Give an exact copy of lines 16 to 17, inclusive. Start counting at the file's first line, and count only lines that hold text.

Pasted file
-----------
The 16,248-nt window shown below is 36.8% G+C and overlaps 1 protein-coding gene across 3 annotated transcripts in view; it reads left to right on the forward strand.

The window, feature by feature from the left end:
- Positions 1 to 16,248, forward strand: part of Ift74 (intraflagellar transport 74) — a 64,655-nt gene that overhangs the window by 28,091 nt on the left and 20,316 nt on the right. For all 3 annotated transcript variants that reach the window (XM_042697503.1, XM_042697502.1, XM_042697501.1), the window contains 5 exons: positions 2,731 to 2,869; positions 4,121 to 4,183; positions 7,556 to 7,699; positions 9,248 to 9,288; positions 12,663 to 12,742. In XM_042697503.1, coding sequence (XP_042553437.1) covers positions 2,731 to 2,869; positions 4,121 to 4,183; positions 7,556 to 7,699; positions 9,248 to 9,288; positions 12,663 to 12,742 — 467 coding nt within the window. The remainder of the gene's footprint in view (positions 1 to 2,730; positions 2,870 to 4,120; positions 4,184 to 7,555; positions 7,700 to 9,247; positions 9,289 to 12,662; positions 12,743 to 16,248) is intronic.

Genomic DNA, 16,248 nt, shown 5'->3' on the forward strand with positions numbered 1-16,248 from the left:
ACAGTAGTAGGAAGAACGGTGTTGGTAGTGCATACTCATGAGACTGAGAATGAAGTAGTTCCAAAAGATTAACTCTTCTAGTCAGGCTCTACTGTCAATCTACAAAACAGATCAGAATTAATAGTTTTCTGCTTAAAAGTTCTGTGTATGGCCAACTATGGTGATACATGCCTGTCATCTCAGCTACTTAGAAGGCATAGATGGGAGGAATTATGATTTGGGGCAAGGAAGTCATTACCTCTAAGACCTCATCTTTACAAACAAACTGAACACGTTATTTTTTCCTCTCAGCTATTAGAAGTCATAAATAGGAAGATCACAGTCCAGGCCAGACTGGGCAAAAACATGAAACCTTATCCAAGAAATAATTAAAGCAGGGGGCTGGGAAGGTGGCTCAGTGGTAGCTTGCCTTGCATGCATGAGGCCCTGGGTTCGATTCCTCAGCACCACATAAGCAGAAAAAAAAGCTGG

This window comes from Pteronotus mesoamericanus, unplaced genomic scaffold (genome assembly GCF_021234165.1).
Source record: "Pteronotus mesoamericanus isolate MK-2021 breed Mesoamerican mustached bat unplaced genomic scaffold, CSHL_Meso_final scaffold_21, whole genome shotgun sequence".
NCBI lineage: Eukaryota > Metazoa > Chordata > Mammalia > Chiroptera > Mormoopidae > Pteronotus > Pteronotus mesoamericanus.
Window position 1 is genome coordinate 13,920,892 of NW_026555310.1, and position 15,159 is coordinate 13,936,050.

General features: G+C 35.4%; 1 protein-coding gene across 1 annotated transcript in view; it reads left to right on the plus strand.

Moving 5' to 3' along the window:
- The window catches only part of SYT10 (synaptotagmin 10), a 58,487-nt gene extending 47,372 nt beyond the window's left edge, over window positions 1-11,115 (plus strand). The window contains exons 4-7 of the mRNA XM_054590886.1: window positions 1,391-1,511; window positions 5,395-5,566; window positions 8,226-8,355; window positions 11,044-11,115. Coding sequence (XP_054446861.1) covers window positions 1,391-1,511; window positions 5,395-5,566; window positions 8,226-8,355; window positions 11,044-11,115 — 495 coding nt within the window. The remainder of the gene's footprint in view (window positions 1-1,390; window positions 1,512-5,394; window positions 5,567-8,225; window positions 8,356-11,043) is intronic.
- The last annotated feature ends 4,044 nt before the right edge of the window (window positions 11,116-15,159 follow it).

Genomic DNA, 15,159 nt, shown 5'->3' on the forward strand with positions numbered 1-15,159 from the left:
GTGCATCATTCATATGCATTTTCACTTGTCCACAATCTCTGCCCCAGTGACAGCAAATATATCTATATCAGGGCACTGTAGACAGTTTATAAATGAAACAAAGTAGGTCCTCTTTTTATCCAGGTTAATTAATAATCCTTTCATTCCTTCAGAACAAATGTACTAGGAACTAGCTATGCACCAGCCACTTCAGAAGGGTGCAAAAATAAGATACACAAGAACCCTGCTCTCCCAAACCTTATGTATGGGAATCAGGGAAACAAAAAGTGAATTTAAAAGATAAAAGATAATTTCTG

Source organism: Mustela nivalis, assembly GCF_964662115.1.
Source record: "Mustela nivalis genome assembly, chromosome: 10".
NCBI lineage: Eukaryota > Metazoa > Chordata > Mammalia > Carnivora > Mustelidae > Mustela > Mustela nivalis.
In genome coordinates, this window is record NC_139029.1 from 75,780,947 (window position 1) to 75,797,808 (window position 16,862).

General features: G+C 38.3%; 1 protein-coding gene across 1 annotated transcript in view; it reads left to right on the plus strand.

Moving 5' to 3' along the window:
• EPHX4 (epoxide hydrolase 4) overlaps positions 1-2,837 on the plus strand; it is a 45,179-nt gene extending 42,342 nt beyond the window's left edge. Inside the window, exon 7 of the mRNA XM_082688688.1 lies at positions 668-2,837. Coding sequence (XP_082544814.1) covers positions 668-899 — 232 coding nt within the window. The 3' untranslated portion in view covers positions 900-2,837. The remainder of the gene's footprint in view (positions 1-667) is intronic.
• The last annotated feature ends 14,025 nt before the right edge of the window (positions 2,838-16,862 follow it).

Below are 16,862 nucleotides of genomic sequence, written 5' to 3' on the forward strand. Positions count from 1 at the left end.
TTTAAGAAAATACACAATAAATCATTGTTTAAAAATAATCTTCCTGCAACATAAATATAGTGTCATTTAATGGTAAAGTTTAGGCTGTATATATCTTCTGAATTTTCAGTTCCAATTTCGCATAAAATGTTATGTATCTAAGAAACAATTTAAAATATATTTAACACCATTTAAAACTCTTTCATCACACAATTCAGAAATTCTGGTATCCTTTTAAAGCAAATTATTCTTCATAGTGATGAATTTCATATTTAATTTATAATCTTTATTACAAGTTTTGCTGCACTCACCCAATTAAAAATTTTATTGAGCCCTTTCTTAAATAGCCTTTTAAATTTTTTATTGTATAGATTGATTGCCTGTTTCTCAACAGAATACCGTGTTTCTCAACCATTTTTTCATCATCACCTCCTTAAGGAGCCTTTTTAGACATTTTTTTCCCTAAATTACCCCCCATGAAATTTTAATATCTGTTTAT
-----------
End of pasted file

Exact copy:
Source organism: Mustela nivalis, assembly GCF_964662115.1.
Source record: "Mustela nivalis genome assembly, chromosome: 10".